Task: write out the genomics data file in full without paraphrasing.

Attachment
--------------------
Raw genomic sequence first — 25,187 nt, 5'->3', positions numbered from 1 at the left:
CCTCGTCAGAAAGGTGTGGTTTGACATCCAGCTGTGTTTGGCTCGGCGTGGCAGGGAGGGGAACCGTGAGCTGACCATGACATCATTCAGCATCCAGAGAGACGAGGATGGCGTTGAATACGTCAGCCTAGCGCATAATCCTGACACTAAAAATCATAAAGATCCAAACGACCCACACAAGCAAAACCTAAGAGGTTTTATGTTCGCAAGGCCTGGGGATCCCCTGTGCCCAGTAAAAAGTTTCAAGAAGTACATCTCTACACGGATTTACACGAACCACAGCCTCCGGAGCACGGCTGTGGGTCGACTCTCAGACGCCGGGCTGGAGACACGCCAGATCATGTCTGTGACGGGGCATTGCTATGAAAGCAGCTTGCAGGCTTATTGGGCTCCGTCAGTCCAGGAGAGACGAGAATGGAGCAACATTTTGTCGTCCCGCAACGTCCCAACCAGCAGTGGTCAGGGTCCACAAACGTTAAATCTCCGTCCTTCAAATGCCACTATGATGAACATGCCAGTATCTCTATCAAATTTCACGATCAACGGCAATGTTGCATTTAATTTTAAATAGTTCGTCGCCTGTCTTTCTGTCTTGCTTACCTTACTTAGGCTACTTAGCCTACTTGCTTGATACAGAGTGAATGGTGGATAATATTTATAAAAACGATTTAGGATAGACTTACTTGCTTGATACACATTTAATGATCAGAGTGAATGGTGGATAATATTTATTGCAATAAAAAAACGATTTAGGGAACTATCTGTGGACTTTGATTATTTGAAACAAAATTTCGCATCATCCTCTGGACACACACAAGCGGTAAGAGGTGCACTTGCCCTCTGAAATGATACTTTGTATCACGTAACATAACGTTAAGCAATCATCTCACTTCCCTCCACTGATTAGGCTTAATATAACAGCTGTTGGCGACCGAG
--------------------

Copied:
Raw genomic sequence first — 25,187 nt, 5'->3', positions numbered from 1 at the left:
CCTCGTCAGAAAGGTGTGGTTTGACATCCAGCTGTGTTTGGCTCGGCGTGGCAGGGAGGGGAACCGTGAGCTGACCATGACATCATTCAGCATCCAGAGAGACGAGGATGGCGTTGAATACGTCAGCCTAGCGCATAATCCTGACACTAAAAATCATAAAGATCCAAACGACCCACACAAGCAAAACCTAAGAGGTTTTATGTTCGCAAGGCCTGGGGATCCCCTGTGCCCAGTAAAAAGTTTCAAGAAGTACATCTCTACACGGATTTACACGAACCACAGCCTCCGGAGCACGGCTGTGGGTCGACTCTCAGACGCCGGGCTGGAGACACGCCAGATCATGTCTGTGACGGGGCATTGCTATGAAAGCAGCTTGCAGGCTTATTGGGCTCCGTCAGTCCAGGAGAGACGAGAATGGAGCAACATTTTGTCGTCCCGCAACGTCCCAACCAGCAGTGGTCAGGGTCCACAAACGTTAAATCTCCGTCCTTCAAATGCCACTATGATGAACATGCCAGTATCTCTATCAAATTTCACGATCAACGGCAATGTTGCATTTAATTTTAAATAGTTCGTCGCCTGTCTTTCTGTCTTGCTTACCTTACTTAGGCTACTTAGCCTACTTGCTTGATACAGAGTGAATGGTGGATAATATTTATAAAAACGATTTAGGATAGACTTACTTGCTTGATACACATTTAATGATCAGAGTGAATGGTGGATAATATTTATTGCAATAAAAAAACGATTTAGGGAACTATCTGTGGACTTTGATTATTTGAAACAAAATTTCGCATCATCCTCTGGACACACACAAGCGGTAAGAGGTGCACTTGCCCTCTGAAATGATACTTTGTATCACGTAACATAACGTTAAGCAATCATCTCACTTCCCTCCACTGATTAGGCTTAATATAACAGCTGTTGGCGACCGAG